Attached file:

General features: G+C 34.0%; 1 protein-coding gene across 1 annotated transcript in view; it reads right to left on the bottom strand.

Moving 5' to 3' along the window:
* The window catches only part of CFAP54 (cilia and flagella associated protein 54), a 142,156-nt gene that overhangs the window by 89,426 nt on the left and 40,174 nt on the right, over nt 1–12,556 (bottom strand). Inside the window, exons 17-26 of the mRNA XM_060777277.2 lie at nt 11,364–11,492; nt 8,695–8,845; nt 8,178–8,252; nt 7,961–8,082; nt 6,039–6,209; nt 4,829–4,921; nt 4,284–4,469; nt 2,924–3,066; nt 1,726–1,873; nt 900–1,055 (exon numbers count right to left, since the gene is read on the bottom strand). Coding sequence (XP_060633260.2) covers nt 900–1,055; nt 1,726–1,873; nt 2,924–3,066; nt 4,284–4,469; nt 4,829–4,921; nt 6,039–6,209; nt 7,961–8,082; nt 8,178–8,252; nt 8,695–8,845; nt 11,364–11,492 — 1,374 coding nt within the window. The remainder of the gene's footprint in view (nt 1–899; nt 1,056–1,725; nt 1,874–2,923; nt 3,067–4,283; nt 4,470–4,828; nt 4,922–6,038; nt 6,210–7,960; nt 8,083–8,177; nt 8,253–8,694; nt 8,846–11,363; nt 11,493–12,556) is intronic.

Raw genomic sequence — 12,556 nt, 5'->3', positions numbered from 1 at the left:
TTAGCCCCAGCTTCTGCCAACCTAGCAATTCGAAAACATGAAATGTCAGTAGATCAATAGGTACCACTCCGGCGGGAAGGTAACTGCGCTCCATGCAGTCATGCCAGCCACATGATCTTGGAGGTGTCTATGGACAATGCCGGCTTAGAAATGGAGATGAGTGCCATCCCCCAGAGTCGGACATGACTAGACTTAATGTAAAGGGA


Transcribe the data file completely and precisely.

General features: G+C 34.0%; 1 protein-coding gene across 1 annotated transcript in view; it reads right to left on the bottom strand.

Moving 5' to 3' along the window:
* The window catches only part of CFAP54 (cilia and flagella associated protein 54), a 142,156-nt gene that overhangs the window by 89,426 nt on the left and 40,174 nt on the right, over nt 1–12,556 (bottom strand). Inside the window, exons 17-26 of the mRNA XM_060777277.2 lie at nt 11,364–11,492; nt 8,695–8,845; nt 8,178–8,252; nt 7,961–8,082; nt 6,039–6,209; nt 4,829–4,921; nt 4,284–4,469; nt 2,924–3,066; nt 1,726–1,873; nt 900–1,055 (exon numbers count right to left, since the gene is read on the bottom strand). Coding sequence (XP_060633260.2) covers nt 900–1,055; nt 1,726–1,873; nt 2,924–3,066; nt 4,284–4,469; nt 4,829–4,921; nt 6,039–6,209; nt 7,961–8,082; nt 8,178–8,252; nt 8,695–8,845; nt 11,364–11,492 — 1,374 coding nt within the window. The remainder of the gene's footprint in view (nt 1–899; nt 1,056–1,725; nt 1,874–2,923; nt 3,067–4,283; nt 4,470–4,828; nt 4,922–6,038; nt 6,210–7,960; nt 8,083–8,177; nt 8,253–8,694; nt 8,846–11,363; nt 11,493–12,556) is intronic.

Raw genomic sequence — 12,556 nt, 5'->3', positions numbered from 1 at the left:
TTAGCCCCAGCTTCTGCCAACCTAGCAATTCGAAAACATGAAATGTCAGTAGATCAATAGGTACCACTCCGGCGGGAAGGTAACTGCGCTCCATGCAGTCATGCCAGCCACATGATCTTGGAGGTGTCTATGGACAATGCCGGCTTAGAAATGGAGATGAGTGCCATCCCCCAGAGTCGGACATGACTAGACTTAATGTAAAGGGA